Sprawled on the sofa next to our red sequinned Salvador Dali lip phone last night, mulling on Italia and sipping some celebratory red with an order in pizza, I found myself nonchalantly reaching out for the bottle of Ferre by Gianfranco Ferre that resides there like a patiently waiting hand grenade (the original flacon also had black lace stretched over its perimeter). I inhaled. Same reaction as always. Yes, it struck me once again: this really might just actually be the sexiest perfume of all time. It is crazily, ludicrously seductive – if by seduction you mean the stereotypical puta/ madama and mistress and mother and goddess tropes all wrapped into one in the shameless classic virgin/whore duplicity ; a perfectly constructed and balanced floral explosive device that D brought me out of the blue three years ago when I was in hospital and where, with the sterile surroundings, it could not have been more out of place if it tried. I remember laughing out loud impotently as I smelled it. Useless, and sutured; still convalescing and painfully immobile in my pyjamas, I wrote in my notepad :
‘Ferre di Ferre. This is one of those mad, lipsticked Italianas I remember from the early nineties; a glammed-up, Monica Bellucci bombshell whose bottle was even shaped like a grenade and whose smell: sweet, heady, aldehydic, heavily floral, mightily musked and sandalwoody, is proclamatory: gorgeous. You almost fear her.’
You do. This is one mean femme fatale. Una donna fatale. ‘So sexfully ripe and bustiered Bellucci it could practically turn a gay man straight’, I also wrote, trapped in my wheelchair ( you see I just could not get myself away from Monica). But imagine this woman striding into a room, chest forward, all eyes on her, breathing it in…………..with a hot, powdered, musky fever of jasmine, orange blossom, and a pheromonal, Samsara-like sandalwood that is nevertheless far more suggestive and unbuttoned brassière-about-to-pop-open come to mama than any Guerlain could ever even dream of being, this really is the aforementioned Monica Bellucci, bottled: Bond girl, Matrix dominatrix ; (im)possible sex object of ferocious Sicilian adolescent lust in Malena; ex-wife of the dastardly Vincent Cassel; Mary Magdalene in the Passion Of The Christ; muse and lipstick queen of D+G and Dior; bloodthirsty vampiressss in Francis Ford Coppola’s ‘Dracula’ ………………… with this perfume drifting like sweet poison from her shoulders you know this woman could easily have you for breakfast.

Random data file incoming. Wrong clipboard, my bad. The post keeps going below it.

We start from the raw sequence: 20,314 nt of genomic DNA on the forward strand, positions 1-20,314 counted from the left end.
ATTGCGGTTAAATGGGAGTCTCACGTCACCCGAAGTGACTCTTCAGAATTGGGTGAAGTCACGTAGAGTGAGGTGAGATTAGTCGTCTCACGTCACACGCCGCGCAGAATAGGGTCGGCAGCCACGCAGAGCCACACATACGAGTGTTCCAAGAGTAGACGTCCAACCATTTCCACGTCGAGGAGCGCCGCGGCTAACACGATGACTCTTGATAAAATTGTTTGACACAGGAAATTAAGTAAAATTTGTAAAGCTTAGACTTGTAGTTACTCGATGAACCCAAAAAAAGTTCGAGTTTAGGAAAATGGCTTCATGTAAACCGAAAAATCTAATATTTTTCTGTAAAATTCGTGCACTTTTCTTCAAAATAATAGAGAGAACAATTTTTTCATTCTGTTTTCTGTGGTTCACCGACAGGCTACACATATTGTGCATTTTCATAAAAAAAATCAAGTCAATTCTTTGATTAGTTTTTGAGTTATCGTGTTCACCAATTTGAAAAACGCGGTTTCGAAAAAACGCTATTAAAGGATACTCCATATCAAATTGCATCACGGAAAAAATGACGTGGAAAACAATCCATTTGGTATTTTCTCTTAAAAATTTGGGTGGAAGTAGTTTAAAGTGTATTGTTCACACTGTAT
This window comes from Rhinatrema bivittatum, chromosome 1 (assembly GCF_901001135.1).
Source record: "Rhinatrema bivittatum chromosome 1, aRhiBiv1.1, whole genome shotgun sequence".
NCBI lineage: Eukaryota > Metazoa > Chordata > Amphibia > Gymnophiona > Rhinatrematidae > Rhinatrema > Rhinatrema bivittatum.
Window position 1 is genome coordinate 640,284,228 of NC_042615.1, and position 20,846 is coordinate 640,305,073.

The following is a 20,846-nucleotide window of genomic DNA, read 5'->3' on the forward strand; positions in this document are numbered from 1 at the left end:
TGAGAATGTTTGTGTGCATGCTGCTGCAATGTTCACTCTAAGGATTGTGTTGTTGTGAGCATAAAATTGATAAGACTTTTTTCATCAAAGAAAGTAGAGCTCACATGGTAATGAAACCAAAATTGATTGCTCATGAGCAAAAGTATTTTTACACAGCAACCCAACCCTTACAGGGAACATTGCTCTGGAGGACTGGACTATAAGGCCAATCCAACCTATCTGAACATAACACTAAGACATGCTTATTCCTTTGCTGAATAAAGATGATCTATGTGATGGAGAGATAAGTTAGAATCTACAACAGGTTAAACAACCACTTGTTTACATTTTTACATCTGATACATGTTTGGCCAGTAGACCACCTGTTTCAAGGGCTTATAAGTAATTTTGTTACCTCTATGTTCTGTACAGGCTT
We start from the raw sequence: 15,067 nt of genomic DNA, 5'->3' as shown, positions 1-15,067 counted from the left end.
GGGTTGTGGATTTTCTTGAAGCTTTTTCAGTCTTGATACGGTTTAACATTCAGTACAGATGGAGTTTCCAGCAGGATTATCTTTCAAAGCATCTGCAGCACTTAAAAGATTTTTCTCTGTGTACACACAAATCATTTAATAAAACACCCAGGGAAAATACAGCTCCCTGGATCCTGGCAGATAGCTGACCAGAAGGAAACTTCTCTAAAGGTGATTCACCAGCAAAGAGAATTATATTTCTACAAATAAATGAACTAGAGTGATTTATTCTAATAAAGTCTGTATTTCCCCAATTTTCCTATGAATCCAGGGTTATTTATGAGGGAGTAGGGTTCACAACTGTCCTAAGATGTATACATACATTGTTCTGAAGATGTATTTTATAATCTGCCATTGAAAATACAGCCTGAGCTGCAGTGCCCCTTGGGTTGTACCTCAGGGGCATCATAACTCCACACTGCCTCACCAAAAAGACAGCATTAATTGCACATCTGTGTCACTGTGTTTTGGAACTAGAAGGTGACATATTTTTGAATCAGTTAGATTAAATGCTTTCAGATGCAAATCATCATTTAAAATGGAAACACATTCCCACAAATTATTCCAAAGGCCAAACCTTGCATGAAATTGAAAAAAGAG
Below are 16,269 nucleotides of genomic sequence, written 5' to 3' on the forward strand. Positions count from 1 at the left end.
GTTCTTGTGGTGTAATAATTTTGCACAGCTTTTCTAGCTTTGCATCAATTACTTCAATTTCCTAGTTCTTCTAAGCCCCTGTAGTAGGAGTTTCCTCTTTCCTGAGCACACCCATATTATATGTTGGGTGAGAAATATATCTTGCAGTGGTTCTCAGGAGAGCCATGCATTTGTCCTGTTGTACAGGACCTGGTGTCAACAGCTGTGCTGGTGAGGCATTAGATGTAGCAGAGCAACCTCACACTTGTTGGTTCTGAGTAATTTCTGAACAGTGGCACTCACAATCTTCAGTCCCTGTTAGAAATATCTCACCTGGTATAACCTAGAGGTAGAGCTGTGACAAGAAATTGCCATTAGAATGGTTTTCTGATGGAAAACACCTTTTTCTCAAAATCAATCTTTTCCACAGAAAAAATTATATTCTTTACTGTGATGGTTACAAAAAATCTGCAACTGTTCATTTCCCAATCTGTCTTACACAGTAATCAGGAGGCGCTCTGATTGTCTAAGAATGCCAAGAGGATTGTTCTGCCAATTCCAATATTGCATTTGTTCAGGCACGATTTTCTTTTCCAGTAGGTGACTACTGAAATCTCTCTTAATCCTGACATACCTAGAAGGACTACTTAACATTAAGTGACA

Despite what some people say, sex has always been the main push point for popular perfume; it is what the adverts sell to us; secretly, we want that magnetism. Many fragrances these days for women though just pile on and compress too many nasty, melding synthetic ingredients into the chamber pot; ‘patchouli, synthetic vanillins, ‘woods’, ‘fruits’, ‘head space flowers’ and ‘spices’ all ramped up until the point of nausea and for me – most unforgivably – deep vulgarity (there is vulgarity and vulgarity). What is fascinating about the only delicately vulgar Ferre is the very simplicity of its formula; smooth, contoured, deep, it is certainly over the top but somehow isn’t too much ; the perfume veers to the edges of ridiculousness but just about holds itself into its garters and stockings and other strategically worn lingerie so you never get to see the naked, flagrant full picture. The poussing aldehydes and vanilla do make some wearers think of Chanel Nº5, or even Arpège on certain fragrance fora; but to me those perfumes belong to Ferre’s more restrained and older female forbearers, more mannered and more welcomingly dressed back home in Roma and Umbria. Ferre by Ferre is classically ordained, but a product of the eighties and nineties: big, bold. Di Napoli. Cannily beautiful. A bombshell.